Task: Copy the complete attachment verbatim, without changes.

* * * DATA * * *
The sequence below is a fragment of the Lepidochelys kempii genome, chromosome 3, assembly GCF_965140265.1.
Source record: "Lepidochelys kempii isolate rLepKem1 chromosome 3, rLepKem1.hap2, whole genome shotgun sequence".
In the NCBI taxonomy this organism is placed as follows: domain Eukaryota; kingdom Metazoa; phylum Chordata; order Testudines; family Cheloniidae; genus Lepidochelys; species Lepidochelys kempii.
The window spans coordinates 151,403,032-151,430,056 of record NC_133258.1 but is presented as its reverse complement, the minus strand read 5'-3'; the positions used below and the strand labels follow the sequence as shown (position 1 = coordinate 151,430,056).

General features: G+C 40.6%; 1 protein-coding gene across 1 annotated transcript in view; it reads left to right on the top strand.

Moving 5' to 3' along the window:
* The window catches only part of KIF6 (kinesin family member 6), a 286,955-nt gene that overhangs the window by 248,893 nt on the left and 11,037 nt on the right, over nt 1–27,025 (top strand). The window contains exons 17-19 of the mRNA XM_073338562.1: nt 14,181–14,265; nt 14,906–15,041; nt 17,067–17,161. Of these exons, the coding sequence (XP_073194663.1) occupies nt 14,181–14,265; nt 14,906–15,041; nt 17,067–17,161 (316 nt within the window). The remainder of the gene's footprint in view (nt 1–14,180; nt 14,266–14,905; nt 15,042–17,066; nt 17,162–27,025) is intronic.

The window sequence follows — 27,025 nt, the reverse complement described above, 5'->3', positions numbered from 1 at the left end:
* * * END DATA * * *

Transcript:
The sequence below is a fragment of the Lepidochelys kempii genome, chromosome 3, assembly GCF_965140265.1.
Source record: "Lepidochelys kempii isolate rLepKem1 chromosome 3, rLepKem1.hap2, whole genome shotgun sequence".
In the NCBI taxonomy this organism is placed as follows: domain Eukaryota; kingdom Metazoa; phylum Chordata; order Testudines; family Cheloniidae; genus Lepidochelys; species Lepidochelys kempii.
The window spans coordinates 151,403,032-151,430,056 of record NC_133258.1 but is presented as its reverse complement, the minus strand read 5'-3'; the positions used below and the strand labels follow the sequence as shown (position 1 = coordinate 151,430,056).

General features: G+C 40.6%; 1 protein-coding gene across 1 annotated transcript in view; it reads left to right on the top strand.

Moving 5' to 3' along the window:
* The window catches only part of KIF6 (kinesin family member 6), a 286,955-nt gene that overhangs the window by 248,893 nt on the left and 11,037 nt on the right, over nt 1–27,025 (top strand). The window contains exons 17-19 of the mRNA XM_073338562.1: nt 14,181–14,265; nt 14,906–15,041; nt 17,067–17,161. Of these exons, the coding sequence (XP_073194663.1) occupies nt 14,181–14,265; nt 14,906–15,041; nt 17,067–17,161 (316 nt within the window). The remainder of the gene's footprint in view (nt 1–14,180; nt 14,266–14,905; nt 15,042–17,066; nt 17,162–27,025) is intronic.

The window sequence follows — 27,025 nt, the reverse complement described above, 5'->3', positions numbered from 1 at the left end: